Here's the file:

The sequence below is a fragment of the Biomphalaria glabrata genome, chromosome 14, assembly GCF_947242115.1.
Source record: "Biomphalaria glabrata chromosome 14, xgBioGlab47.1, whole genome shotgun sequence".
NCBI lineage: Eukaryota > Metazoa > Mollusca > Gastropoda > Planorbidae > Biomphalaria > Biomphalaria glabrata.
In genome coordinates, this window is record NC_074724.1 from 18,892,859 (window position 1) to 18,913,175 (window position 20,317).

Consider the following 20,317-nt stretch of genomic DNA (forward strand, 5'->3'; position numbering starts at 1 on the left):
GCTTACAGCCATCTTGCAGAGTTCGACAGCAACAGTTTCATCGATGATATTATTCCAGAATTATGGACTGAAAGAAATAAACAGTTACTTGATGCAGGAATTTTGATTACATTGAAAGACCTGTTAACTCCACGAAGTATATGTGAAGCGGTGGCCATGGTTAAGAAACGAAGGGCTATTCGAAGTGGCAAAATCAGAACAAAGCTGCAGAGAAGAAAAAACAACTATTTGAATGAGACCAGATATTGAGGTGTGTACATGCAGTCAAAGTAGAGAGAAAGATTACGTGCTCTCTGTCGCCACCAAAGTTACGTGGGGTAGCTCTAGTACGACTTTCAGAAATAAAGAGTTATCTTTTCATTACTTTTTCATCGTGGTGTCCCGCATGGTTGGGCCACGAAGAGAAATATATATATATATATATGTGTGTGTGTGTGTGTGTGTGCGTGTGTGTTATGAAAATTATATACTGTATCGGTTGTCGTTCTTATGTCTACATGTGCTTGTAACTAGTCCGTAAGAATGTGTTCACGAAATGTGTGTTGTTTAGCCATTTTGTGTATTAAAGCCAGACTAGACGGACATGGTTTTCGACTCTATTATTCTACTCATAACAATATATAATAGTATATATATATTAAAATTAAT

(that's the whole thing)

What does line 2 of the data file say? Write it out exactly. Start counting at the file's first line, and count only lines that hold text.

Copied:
Source record: "Biomphalaria glabrata chromosome 14, xgBioGlab47.1, whole genome shotgun sequence".